Flight cancellations soar: What are your options?
Virgin canned over 14% of its flights last week and Qantas 6%. So what can you do if your flight is cancelled, too?
In between the heavy rains, COVID-19, flu season, staff shortages and school holidays, flight cancellations are on the rise.
Last week, from Monday 4 July to Sunday 10 July, Virgin cancelled 14.7 of its flights while Qantas canned 6.7 of its domestic journeys.
This might not seem much, but the long-term average is just 2%.
"Airports and airlines globally are experiencing huge demand as travellers return to the sky as pandemic restrictions ease," a Virgin Australia spokesperson told Finder.
So what happens if my flight gets cancelled?
If an airline cancels your flight you should be notified as soon as possible with alternative arrangements.
If you're not, and your flight is coming up soon, reach out to the airline to discuss your options.
Generally, you'll be given 1 of 2 options:
- Be bumped onto the next flight
- Cancel your flight for a refund
More likely than not, the airline will automatically bump you onto the next available flight.
On popular routes this could mean a delay of 1–2 hours.
On less popular routes, it may be a few days later which could be extremely inconvenient and cause you to miss out on a chunk of your holiday.
During times of high disruption, such as now, airlines will try and get you onto the next possible flight. They may even hold seats to prioritise guests who have experienced delays and cancellations.
My new flight is unsuitable. What can I do?
If you are bumped onto a flight that doesn't work for your travel plans, contact the airline to see if they can offer you a better flight time. Or even a different mode of transport.
Virgin Australia, for example, will seek to transfer you onto another airline to the same destination if there is no available Virgin flight for you.
Rex will find alternative transport, such as a bus, or may fly you to another Rex airport where you can continue your journey.
Can I get a refund?
In the end, if none of the airline's options work for you, you can ask for a refund or credit under the Australian Consumer Law.
However, this does mean you'll have to find another flight to hop onto if you still wish to travel.
Where possible, Virgin Australia is proactively communicating with guests who have been impacted by a schedule change. In the event that we are unable to offer a suitable recovery option, a full refund or travel credit is being offered.”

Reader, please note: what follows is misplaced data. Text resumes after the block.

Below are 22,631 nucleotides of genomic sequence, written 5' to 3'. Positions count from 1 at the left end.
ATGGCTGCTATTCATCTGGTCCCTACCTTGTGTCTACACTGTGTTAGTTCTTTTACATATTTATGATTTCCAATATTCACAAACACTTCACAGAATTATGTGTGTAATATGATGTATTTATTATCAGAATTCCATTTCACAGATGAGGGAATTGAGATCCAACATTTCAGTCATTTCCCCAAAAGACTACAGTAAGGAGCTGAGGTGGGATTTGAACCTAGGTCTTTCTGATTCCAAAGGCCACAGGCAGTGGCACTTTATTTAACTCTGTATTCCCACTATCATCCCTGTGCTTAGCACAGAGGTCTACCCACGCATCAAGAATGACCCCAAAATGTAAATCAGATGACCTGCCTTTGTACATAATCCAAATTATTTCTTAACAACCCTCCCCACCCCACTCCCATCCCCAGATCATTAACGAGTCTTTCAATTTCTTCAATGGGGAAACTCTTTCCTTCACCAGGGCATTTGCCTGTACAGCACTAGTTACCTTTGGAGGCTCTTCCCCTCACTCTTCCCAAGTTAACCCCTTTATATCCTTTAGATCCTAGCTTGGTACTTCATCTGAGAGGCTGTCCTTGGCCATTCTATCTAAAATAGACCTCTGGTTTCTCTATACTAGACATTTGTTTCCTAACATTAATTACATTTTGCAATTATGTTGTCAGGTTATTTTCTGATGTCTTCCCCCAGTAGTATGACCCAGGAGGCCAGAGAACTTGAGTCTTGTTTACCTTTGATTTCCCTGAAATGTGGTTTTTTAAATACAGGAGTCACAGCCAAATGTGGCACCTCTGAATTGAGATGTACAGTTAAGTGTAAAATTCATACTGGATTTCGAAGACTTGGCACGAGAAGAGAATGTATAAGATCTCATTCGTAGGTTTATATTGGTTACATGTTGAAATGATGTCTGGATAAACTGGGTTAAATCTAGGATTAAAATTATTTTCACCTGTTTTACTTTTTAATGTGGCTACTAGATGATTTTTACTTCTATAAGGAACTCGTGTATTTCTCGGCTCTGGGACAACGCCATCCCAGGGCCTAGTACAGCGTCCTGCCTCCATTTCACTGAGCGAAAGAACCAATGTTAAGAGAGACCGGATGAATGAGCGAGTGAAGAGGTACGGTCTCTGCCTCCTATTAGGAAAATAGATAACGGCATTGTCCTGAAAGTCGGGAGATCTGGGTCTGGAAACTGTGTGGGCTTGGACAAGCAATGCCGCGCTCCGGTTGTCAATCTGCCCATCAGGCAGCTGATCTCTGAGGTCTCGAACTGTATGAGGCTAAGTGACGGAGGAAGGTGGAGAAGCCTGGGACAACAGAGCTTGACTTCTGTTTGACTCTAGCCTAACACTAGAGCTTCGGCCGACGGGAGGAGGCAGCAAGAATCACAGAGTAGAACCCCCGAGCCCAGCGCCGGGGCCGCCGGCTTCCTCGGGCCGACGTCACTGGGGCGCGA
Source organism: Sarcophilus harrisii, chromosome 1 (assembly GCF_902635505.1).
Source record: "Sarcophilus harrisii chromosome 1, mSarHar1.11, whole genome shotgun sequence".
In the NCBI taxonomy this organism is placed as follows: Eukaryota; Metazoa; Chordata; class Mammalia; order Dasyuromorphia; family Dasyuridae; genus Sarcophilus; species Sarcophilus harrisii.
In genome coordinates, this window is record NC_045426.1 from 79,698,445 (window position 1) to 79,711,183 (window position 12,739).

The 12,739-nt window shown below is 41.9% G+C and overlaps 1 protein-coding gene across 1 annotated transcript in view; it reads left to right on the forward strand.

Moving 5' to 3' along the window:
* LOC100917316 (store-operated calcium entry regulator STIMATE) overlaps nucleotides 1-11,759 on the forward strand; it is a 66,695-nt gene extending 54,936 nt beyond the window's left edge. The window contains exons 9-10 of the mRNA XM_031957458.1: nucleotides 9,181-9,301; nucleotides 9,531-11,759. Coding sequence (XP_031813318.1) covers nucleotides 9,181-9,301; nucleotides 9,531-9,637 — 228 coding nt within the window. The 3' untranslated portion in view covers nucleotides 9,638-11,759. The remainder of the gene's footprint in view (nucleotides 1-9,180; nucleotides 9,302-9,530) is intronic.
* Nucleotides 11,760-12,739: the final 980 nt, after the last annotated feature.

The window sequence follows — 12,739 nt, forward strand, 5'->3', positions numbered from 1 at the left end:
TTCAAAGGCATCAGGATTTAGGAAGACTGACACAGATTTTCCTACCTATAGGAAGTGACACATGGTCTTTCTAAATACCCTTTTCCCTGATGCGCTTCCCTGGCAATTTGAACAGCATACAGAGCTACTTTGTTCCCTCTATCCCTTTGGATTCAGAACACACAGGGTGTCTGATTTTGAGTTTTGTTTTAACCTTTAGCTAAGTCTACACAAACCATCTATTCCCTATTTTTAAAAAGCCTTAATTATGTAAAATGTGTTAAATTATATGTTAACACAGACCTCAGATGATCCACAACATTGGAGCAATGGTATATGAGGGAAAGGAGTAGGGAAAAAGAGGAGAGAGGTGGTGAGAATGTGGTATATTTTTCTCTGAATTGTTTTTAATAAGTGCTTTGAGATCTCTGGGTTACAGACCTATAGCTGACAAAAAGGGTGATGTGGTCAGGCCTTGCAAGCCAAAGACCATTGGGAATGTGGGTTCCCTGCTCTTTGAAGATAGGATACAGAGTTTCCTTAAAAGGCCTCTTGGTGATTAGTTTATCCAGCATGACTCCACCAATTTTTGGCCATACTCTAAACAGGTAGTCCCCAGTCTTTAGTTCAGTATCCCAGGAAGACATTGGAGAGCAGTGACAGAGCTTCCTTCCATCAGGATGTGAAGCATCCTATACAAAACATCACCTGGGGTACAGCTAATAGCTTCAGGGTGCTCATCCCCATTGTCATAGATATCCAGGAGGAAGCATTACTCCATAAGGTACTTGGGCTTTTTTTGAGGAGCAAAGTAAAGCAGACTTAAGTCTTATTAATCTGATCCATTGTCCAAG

If your airline isn't providing you with a suitable alternative, travel insurance may be able to help in certain circumstances.
For example, if you've paid $2,000 for flights to a special event such as a friend's wedding. The airline cancels your flight but offers an alternative one after the wedding has taken place.
If you're able to find a flight with another airline that gets you there in time, travel insurance can cover you for the costs up to a specified amount.
Will I be compensated if there's a long wait until my next flight?
If your new flight is hours, even days later, the airline should have a compensation policy to make sure you're taken care of until you fly.
This is generally for flights that are delayed for lengthy periods (2+ hours) and that are cancelled on short notice (around 72 hours before departure).
Note that some airlines will only compensate you if the reason for cancellation is inside the airline's control. For example, engineering issues and staff shortages.
Jetstar, for example, won't offer compensation if the delay is outside of its control – say, if the reason is poor weather or air traffic control issues.
Here's what each airline offers as part of its compensation policy:
|Short delays||Overnight delays|
Can insurance help?
With cancellation and delay cover, you can claim a reasonable cost for accommodation, meals and transfers. That is, so long as your airline isn't already compensating you for it.
Cancellation insurance can also cover any non-refundable holiday expenses that you need to cancel such as hotel stays and pre-paid activities.
Tips to make your delay a little more comfortable
- Lounge passes: Instead of waiting with everyone else, frequent flyer members might like to redeem any lounge passes they have. This will give you a space to rest and can include complimentary meals and showers. If your frequent flyer membership doesn't get you in, you can pay for some lounges or get access with a credit card.
- Check the status of your flight before you leave for the airport: This can reduce any time at the airport in case your flight is cancelled or delayed.
- Arrive 2 hours before your scheduled departure: During peak periods, for local flights try to get to the airport 2 hours before your departure time. This ensures you don't get there too early in case there is a delay and can help reduce queues and overcrowding.